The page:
AUGUSTA — Advocates and lawmakers testified Wednesday on a bill that aims to reduce the number of Maine youths being held in confinement at the Long Creek Youth Development Center in South Portland.

The center, the Maine Department of Corrections’ only secure facility for juveniles, has been fraught with controversy over the treatment of the young people held there, including civil lawsuits and concerns over suicide attempts among other issues.

The bill, which carries a $3.5 million price tag and is the result of months of work by a task force, was described repeatedly as an important first step in fixing a broken youth corrections system that may be doing more harm than good.

And while no witnesses testified in opposition to the legislation, many advocates, including former inmates at the facility, took a neutral stance, saying they were doing so because the bill did not go far enough toward closing Long Creek or because it calls for an additional $2.5 million to go to the Department of Corrections to create smaller community-based secure facilities for youth entangled in the criminal justice system.

Long Creek has the capacity for 163 residents but typically only holds 50 to 60 juveniles on any given day, a fact some say illustrates the progress Maine has made during the past decade in diverting youth away from detention. Arrests declined by 58 percent – from 6,842 to 2,852 – from 2008 to 2018, while 86 percent of youth offenders referred to the corrections department were “diverted” to keep them out of Long Creek.

On Wednesday, officials told lawmakers hearing the bill before the Legislature’s Criminal Justice and Public Safety Committee that 28 youths were being held at the facility, some of whom are there because the state has no other safe place to house them, not because of the nature of the crimes they have committed or have been accused of committing.


Some said the bill also does not move quickly enough to eliminate the need for Long Creek by gradually reducing the facility’s population by 25 percent each year over the next two years until its capacity is only 30 beds. Others said the funding in the bill was far too little to do what was actually needed to abate the issues around youth incarceration in Maine.

“We want to draw a line in the sand, because we say we care for our young people, we want better for our young people and we want it now,” said Joseph Jackson, the director of the Maine Prisoner Advocacy Coalition.

Jackson, himself an inmate for 20 years, said the state should be diverting money not to the Department of Corrections, but to community-based organizations that serve young people to prevent them from ending up in the criminal justice system in the first place.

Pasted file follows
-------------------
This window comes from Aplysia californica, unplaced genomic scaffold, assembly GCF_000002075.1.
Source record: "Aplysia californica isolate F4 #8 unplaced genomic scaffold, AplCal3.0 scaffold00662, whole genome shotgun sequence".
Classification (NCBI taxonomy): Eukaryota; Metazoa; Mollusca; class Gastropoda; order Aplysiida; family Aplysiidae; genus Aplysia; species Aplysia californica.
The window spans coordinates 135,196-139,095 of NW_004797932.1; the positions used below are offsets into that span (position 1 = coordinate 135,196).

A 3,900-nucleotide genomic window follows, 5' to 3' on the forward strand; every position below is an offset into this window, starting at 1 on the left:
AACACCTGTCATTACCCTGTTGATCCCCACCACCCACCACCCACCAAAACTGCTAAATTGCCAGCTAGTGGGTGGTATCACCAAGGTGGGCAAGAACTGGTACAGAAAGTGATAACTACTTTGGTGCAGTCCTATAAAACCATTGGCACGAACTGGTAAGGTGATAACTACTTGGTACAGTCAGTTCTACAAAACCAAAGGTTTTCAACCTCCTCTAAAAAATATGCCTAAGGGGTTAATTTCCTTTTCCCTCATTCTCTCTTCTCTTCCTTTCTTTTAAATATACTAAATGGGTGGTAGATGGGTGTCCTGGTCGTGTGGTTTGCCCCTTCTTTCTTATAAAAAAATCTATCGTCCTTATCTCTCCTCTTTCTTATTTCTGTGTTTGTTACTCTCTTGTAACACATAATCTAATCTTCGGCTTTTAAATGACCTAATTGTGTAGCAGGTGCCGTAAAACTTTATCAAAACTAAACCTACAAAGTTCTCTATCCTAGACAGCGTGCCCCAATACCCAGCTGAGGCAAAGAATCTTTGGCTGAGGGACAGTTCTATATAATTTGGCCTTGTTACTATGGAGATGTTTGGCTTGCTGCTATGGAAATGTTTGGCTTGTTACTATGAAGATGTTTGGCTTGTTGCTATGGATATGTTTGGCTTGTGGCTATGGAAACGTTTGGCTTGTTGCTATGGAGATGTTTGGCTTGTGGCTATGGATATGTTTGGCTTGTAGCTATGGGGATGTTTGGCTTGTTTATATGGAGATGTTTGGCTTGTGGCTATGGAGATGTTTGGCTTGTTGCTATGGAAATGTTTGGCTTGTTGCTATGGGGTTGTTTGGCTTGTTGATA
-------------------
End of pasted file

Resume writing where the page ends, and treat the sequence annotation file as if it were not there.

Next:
It was a theme hit upon by others who said services for troubled youth, many of them traumatized by neglect or abuse, were ending up in Long Creek. For many the facility was their entry point for a life of incarceration and increasingly more serious crimes, Natasha Irving, the district attorney for Knox, Lincoln and Sagadahoc counties, told the committee.

Irving related an anecdote from her time as a defense attorney and her work with an inmate at the Maine State Prison.

“He had a long record,” Irving said. “The reason he entered into the criminal justice system is because his mom’s parental rights were terminated when he was 12 and he refused to stay in his abusive foster placement so he kept running away and for his own safety he was put at Long Creek.”


And Irving said that inmate was far from the only person who started their criminal life at Long Creek.

“Incarcerating children is traumatic,” Irving said. “And trauma causes criminogenic behavior and if we continue to do this to children, we will continue to have adults at the Maine State Prison.”

Irving was among those who said the $3.5 million funding in the bill – with $2.5 for the Department of Corrections and another $1 million for the Department of Health and Human Services – is far shy of what was actually needed.

“My hope is that we take this big first step,” she said. “But my other really big hope is we start doing the real work, which is putting our money where our mouth is and investing in children. These are children who are survivors of trauma, of abuse, and we care about those children, we all do, so we have to start coming through for them.”

Among those testifying in support of the bill was Linda Pistner, an attorney with the administration of Gov. Janet Mills, a Democrat. Pistner offered support for the bill on behalf of the Department of Corrections, the Department of Health and Human Services and the Department of Public Safety.

Pistner said Mills’ administration already had taken many actions to divert both children and adults from entering the criminal justice system by offering greater access to things behavioral health services.


Pistner also said DHHS was now planning for how it would utilize new funding likely to begin coming to Maine in October 2021 under the federal Families First Prevention Services Act.

The federal law is meant to help with the national opioid crisis and earmarks money for states to use for parenting classes, mental health counseling and substance abuse treatment.

The committee will now begin to work on the bill, with possible amendments and changes to being proposed starting sometime next week.


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